Abstract Detail

Poster Session

Garita, Sadie R. [1], Weston, Dr. Douglas [2], Babos, Dr. Marybeth [1].

The Development of a Validated Tool to Record the Medicinal Uses of Local Appalachian Plants.

The Appalachian region is plagued by an opiate overuse problem.  Our initial pilot study sought to explore how herbs are used for pain in the Appalachian area, to develop an efficient self-survey method to gather ethnobotanical information, and to gather information from which to compare local medicinal herb use to that of Traditional Chinese Medicine.     

An IRB-approved self-survey was distributed at an herbal conference for participants to complete in detail on their use of plants for analgesia. This initial study demonstrated that a mail-sent survey was not an effective means to gather information in part due to ambiguities associated with word and in part due to the small number (N=2) of surveys actually returned.     
The differences in word usage between Western trained medical personnel and lay persons led us to expand the scope of the study.  We plan to shift the focus to cataloguing the various plant uses so that we may apply data mining techniques to estimate probabilities that a given plant is used for a given purpose.  As we organize the reported uses into validated text clusters, we will better identify how pain etiology might impact herb selection.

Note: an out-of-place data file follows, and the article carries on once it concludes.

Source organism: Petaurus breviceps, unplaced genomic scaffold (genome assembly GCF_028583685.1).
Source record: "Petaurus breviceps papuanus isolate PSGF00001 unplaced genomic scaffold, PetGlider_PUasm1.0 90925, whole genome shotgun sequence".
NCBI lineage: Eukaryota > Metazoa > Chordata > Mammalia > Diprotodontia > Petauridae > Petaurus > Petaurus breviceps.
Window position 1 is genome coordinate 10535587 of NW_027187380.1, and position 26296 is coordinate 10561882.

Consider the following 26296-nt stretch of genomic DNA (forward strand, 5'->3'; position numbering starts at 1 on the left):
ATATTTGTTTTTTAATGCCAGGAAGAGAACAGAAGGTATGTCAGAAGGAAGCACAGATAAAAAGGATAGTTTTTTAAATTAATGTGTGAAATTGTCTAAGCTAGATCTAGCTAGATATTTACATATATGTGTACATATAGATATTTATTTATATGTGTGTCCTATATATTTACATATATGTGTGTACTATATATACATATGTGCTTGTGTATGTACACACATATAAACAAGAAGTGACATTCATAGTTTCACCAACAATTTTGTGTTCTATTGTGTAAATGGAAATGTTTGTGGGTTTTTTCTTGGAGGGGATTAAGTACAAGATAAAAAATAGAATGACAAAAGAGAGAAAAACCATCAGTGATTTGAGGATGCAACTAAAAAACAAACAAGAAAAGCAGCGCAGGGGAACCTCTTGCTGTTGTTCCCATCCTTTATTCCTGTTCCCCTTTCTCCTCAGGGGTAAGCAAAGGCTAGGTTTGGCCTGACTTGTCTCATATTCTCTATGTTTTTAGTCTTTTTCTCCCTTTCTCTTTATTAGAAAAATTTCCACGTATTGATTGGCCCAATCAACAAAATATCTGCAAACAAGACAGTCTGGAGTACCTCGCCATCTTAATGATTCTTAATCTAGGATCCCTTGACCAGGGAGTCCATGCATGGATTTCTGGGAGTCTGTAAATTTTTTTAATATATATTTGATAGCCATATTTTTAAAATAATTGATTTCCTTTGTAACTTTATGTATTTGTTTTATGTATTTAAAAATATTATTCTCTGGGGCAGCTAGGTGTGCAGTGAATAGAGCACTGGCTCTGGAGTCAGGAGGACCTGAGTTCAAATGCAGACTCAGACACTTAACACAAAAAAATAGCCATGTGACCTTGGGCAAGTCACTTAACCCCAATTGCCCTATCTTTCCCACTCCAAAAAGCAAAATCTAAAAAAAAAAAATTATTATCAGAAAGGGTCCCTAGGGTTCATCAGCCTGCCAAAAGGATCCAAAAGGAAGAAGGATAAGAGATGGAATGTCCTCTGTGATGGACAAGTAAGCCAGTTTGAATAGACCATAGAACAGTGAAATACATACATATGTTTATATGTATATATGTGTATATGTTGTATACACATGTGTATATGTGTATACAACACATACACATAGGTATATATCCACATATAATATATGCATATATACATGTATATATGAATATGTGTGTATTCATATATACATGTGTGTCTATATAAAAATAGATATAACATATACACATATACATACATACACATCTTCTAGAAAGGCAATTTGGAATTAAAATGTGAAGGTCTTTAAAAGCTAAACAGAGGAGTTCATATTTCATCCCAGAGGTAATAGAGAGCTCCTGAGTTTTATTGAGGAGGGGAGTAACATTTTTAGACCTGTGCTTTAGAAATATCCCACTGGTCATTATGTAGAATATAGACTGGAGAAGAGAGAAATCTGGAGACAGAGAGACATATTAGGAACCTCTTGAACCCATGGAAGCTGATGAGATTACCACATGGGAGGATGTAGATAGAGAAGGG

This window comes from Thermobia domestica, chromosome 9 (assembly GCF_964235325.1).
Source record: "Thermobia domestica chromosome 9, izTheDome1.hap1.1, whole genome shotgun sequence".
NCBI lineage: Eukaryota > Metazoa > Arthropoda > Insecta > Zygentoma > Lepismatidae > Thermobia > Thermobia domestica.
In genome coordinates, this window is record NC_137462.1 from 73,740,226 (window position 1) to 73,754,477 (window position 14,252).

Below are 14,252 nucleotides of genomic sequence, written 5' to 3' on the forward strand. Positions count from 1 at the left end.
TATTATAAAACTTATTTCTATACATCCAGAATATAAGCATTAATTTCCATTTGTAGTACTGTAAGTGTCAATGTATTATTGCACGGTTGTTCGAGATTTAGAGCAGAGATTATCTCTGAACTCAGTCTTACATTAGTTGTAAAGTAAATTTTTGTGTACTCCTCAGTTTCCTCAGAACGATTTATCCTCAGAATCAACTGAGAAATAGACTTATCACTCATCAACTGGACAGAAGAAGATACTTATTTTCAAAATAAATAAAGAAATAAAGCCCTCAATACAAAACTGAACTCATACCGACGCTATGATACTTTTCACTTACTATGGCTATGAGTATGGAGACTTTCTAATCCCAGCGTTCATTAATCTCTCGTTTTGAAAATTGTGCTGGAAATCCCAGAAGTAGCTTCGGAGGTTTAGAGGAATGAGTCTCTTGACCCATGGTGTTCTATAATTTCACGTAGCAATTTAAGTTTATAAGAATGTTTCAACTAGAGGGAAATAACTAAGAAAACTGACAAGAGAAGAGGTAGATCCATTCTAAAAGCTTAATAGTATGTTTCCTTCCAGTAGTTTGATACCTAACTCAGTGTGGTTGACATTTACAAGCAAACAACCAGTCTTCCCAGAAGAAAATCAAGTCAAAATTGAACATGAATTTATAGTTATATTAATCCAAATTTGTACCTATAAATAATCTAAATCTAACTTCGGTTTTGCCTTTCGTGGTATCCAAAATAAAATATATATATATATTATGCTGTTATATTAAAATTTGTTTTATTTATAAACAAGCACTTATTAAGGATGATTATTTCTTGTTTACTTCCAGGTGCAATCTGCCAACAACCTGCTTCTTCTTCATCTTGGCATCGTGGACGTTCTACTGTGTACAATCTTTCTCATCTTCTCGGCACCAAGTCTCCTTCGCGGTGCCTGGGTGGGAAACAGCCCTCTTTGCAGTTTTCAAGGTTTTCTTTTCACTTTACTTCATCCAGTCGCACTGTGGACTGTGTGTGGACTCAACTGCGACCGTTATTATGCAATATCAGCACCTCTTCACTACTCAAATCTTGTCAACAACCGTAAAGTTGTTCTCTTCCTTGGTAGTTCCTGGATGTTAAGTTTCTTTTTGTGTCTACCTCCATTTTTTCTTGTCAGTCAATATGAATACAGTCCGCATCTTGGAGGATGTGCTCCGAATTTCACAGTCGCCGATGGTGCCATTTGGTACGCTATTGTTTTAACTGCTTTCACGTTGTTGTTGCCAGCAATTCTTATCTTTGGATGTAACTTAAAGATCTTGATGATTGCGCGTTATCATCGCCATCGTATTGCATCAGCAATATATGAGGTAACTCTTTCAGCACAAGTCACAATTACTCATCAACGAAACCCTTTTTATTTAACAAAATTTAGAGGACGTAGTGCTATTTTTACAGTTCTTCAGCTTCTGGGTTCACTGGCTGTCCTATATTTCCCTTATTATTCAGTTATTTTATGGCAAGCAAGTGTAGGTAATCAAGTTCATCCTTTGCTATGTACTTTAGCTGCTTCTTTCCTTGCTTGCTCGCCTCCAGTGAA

Our reporting of this small study led a cohort of researchers to begin to collaborate.  One group plans to develop Caenorhabditis elegans as a potential screening model for herb activity.  Another emerging collaboration involves initial screening for herbs with potential antibacterial activity.     
Further, organization of plant use based upon text clusters will facilitate comparisons across cultures. We plan to correlate Appalachian use with Traditional Chinese use for comparisons at the constituent level.     
Though our initial pilot failed its purpose, it has led us to redirect for multi-purpose results.  This report demonstrates how human interactions with plants can lead to improved human interactions with humans.

1 - Lincoln Memorial University-DeBusk College of Osteopathic Medicine , Department of Pharmacology & Physiology, 6965 Cumberland Gap Parkway, Harrogate, TN, 37752, USA
2 - Lincoln Memorial University-DeBusk College of Osteopathic Medicine, Department of Osteopathic Principles & Practice, 6965 Cumberland Gap Parkway, Harrogate, TN, 37752, USA

none specified

Presentation Type: Poster
Abstract ID:49
Candidate for Awards:None